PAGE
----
Scope’s work and the Zero Project awards

This week, Scope’s projects are being celebrated in Vienna as examples of international best practice.

The Zero Project awards are held every year and focus on the rights of disabled people around the world.  Each year, the Project identifies the most innovative and effective policies and practices that improve the lives of disabled people around themes of the UN Convention on the Rights of People with Disabilities. This year’s themes are independent living and democratic participation. Over 400 delegates from more than 50 countries are attending the awards.

Three of Scope’s projects have been shortlisted for international best practice – Connect to Control, Activities Unlimited and the Access to Elected Office Fund, which we worked with the Government Equalities Office to create.

Connect to Control

“It enables me to communicate and be more independent, which gives me freedom.”

In 2011, Scope launched Connect to Control.  This was aimed at addressing how technological innovations can increase independent living for disabled people. Its key aim was to make equipment cheaper and more accessible for disabled people to allow them more control over their environment.

We commissioned a piece of research with the Helen Hamlyn Centre for Design at the Royal College of Art called Enabling Technologies to better understand the digital divide between mainstream and assistive technologies and to outline the potential for future inclusive technologies.

The prototype control system was tested by students at Scope’s Beaumont College in Lancaster and 23 students received bespoke systems allowing them to control their environment from their computer for the first time.

The accessible home automation system, based on the Connect to Control prototype, is now available to purchase from Therapy Box.

Learn more about how technology has changed how disabled people live independently.

Activities Unlimited

Activities Unlimited is about making short breaks and activities better for disabled children and young people.  We train and support activity providers.  We help to make sure activities are affordable and that your child can take part with siblings and friends.

Whether it’s sports, arts, dance, drama or a couple of nights away from home, we’ll give you information on what’s available to make sure disabled children can join in and develop their confidence and independence.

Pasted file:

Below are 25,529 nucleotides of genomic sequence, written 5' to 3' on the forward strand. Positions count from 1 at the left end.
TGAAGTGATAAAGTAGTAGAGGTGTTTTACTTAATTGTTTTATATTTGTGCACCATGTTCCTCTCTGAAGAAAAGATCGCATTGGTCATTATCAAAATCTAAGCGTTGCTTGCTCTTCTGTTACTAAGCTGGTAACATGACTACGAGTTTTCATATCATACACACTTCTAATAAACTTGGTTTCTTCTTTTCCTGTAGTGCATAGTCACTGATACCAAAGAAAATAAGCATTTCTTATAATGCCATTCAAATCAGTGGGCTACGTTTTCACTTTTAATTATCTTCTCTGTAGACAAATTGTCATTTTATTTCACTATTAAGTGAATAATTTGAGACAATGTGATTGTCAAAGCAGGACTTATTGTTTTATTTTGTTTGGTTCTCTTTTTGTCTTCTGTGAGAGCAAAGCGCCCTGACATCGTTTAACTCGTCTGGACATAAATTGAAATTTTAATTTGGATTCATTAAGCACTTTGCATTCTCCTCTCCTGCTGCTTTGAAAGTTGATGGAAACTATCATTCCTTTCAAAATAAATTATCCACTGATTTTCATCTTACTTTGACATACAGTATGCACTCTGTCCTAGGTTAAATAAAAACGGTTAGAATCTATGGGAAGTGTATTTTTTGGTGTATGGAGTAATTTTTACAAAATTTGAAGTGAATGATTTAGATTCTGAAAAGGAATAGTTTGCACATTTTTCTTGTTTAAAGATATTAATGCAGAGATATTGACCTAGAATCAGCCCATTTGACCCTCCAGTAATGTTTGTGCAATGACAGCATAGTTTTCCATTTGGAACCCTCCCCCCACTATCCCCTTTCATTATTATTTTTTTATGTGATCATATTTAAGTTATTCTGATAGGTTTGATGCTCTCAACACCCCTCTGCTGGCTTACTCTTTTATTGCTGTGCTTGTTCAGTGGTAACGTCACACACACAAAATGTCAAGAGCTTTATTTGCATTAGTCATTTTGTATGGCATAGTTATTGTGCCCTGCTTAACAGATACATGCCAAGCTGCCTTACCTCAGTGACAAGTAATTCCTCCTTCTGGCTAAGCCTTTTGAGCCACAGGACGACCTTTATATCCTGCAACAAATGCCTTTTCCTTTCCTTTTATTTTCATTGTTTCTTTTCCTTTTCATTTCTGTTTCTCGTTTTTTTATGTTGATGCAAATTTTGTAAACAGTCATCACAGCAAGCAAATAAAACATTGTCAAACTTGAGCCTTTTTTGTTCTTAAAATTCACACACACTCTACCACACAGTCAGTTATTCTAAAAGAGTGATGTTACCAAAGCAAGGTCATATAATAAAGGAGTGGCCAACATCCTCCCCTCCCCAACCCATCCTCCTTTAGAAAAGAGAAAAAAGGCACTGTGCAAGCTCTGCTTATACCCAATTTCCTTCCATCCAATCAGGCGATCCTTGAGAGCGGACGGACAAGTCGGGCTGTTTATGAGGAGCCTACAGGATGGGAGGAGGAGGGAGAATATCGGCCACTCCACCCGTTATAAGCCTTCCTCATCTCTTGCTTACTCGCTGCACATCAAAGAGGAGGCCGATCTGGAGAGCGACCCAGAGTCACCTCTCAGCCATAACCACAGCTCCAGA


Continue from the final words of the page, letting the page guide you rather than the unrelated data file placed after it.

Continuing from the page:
In Suffolk, where Activities Unlimited operates, it has transformed the activities available to disabled children and young people.  In 2009 there were 35 short break providers in the county.  There are now around 200 providers of mainstream and specialist leisure activities who offer quality activities to disabled children and young people.  There are 2,700 children and young people registered via the Activities Unlimited website.

Access to Elected Office Fund

As a result of Scope campaigning, the Access to Elected Office Fund became law in 2012.  Disabled people are significantly underrepresented in public life, and the Fund is designed address some of the extra costs they face in standing or applying to become MPs, councillors or other elected officials.

The Fund works by offering individual grants of between £250 and £10,000 to disabled people who want to be selected as candidates for an election, or who are standing for election.

The 2015 Election will be the first General Election where candidates have been supported by the fund.  If you are a disabled person thinking about standing for election, do find out more about the fund and how to apply.

“Just because Barry’s got a set of wheels doesn’t mean his ears don’t work!” – #100days100stories

55-year-old Barry got a new lease on life when, with Scope’s support, he moved into his own home. Scope’s Stories Officer Nick Duquemin met Barry and his Support Worker, Judy, at Barry’s home in Hereford.

Here, as part of Scope’s 100 days, 100 stories campaign, Judy and Barry discuss life, changing attitudes and Barry’s beloved Hereford United FC. Barry has cerebral palsy and has complex mobility, learning and communication difficulties.